It all started with a pair of slightly unbelievable baby rabbits, a baby boy rabbit and a baby girl rabbit. They were fully grown after one month and, being rabbits, they did what rabbits do best, so that the next month two more baby rabbits (again a boy and a girl) were born. The next month these babies were fully grown and the first pair had two more baby rabbits (again, handily a boy and a girl). Ignoring problems of in-breeding, the next month the two adult pairs each have a pair of baby rabbits and the babies from last month mature. This highly unrealistic situation (where rabbits never die and every month each adult pair produces a mixed pair of baby rabbits, who go on to mate the next month) was studied in the thirteenth century by Leonardo Pisano, better known as Fibonacci. He posed the problem “how many rabbits can a single pair produce after a year?” Fibonacci realised that the number of adult pairs in a given month was the total number of rabbits (both adults and babies) in the previous month

Adultsnth month = Rabbits(n-1)th month

and the number of baby pairs in a given month was the number of adult pairs in the previous month

Babiesnth month = Adults(n-1)th month = Rabbits(n-2)th month,

so the total number of pairs of rabbits in a particular month was the sum of the total pairs of rabbits in the previous two months:

Rabbitsnth month = Adultsnth month + Babiesnth month= Rabbits(n-1)th month + Rabbits(n-2)th month.

So following this through for a year we get the answer to Fibonacci’s question: 144 pairs of rabbits after a year.

1 pair in January
1 pair in February
2 pairs in March
3 pairs in April
5 pairs in May
8 pairs in June
13 pairs in July
21 pairs in August
34 pairs in September
55 pairs in October
89 pairs in November
144 pairs in December

The first nine of these – 1, 1, 2, 3, 5, 8, 13, 21, 34 – are the sequence of numbers you see on your cube. The sequence bares Fibonacci’s name after he published it in his great work, the Liber Abaci, in 1202. This book changed the face of western mathematics, not because of the Fibonacci numbers, but because it introduced the now familiar numerals 0,1,2,…,9 and demonstrated how easy they made calculations, compared with the cumbersome Roman numerals that were still being used then by mathematicians and merchants.

The sequence has many curious mathematical features. For example, every second Fibonacci number, starting with 5, is the long side of a right-angled triangle whose side lengths are whole numbers: 5 is the longest side of a triangle whose other sides are 3 and 4 (52=32+42) and 13 is the longest side of a triangle whose other sides are 5 and 12 (132=52+122) and so on.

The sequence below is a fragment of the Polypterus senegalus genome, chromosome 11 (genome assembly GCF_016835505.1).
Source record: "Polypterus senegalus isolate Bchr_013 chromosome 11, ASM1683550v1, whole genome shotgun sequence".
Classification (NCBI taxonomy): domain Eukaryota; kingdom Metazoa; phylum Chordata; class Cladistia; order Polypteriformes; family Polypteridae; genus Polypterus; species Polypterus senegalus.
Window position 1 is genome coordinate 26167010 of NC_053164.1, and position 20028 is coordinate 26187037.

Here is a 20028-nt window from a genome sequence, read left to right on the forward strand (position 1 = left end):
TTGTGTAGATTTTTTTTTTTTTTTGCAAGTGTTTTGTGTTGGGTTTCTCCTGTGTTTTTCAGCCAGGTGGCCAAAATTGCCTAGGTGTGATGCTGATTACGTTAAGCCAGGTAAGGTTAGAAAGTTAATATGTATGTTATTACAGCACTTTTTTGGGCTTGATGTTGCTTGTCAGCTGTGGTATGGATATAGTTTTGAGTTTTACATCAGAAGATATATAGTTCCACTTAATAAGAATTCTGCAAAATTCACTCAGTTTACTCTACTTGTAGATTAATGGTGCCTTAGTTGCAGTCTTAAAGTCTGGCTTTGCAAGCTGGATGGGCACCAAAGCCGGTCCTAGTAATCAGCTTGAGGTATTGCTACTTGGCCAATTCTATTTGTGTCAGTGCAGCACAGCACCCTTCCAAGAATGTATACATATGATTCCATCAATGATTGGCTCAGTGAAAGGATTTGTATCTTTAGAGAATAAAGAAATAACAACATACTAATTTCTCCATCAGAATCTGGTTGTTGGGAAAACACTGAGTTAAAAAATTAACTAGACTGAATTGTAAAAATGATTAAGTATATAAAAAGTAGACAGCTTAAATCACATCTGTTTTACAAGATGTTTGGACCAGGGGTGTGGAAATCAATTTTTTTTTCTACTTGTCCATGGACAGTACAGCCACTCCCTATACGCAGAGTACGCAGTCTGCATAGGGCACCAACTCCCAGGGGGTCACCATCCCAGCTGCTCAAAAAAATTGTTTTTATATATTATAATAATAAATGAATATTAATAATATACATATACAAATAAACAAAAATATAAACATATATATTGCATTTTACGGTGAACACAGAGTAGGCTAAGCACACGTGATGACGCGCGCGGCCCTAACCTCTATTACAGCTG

The Fibonacci sequence appears in many places in nature, for example we can find its numbers in the turns of a shell. Start with two squares side by side, each with sides of length 1, for the first two numbers in the sequence. Then you can add a square with sides of length 2 and one with sides length 3 and so on. And if we inscribe quarter circles in each of these squares they build up into a spiral shape, not a perfect mathematical spiral but one very close to some of the spirals we see in nature, such as in nautilus shells, that are built up compartment by compartment.

Fibonacci numbers also appear in the spirals of seed heads on many plants. If you look closely at a sunflower you’ll notice the seeds appear in spirals, both clockwise and anticlockwise. And if you count the number of spirals in each direction, whether at the edge of the seedhead or closer in the middle, you are almost certain to find that they will be a pair of successive Fibonacci numbers.

This is because the ratio of successive Fibonacci numbers, where each is divided by the number before it (1/1 = 1, 2/1 = 2, 3/2 = 1·5, 5/3 = 1·666…, 8/5 = 1·6, 13/8 = 1·625, 21/13 = 1·61538…), gradually approach a number known as the golden ratio. This number, approximately 1.618304, is an irrational number (it can’t be expressed as a simple fraction a/b where a and b are whole numbers), like pi and e on the other faces of your cube. Every irrational number can be better and better approximated by a sequence of fractions and mathematicians have found a way of measuring how well this approximation works. In this sense, the golden ratio is in fact the “worst approximable” number. This stems from the fact that you can represent it as the infinite continued fraction 1+1/(1+1/(1+1/(…) and is the reason behind the appearance of the golden ratio and Fibonacci numbers in plants. Plants produce their leaves and seeds from a growth tip that spirals around the plant or centre of the seed head as it goes. If it turned by something close to a simple fraction of a turn the seeds would soon line up creating loosely packed spirals of seeds. The most efficient way to pack seeds into the seed head is for the number of turns between seeds to be an irrational number that is not easily approximated by a fraction, such as the golden ratio, avoiding the widely spaced spiralling arms. Instead you get the closely packed Fibonacci spirals of seeds, with the number of clockwise and anticlockwise spirals at any point on the seed head a pair of successive Fibonacci numbers, as these approximate the golden ratio.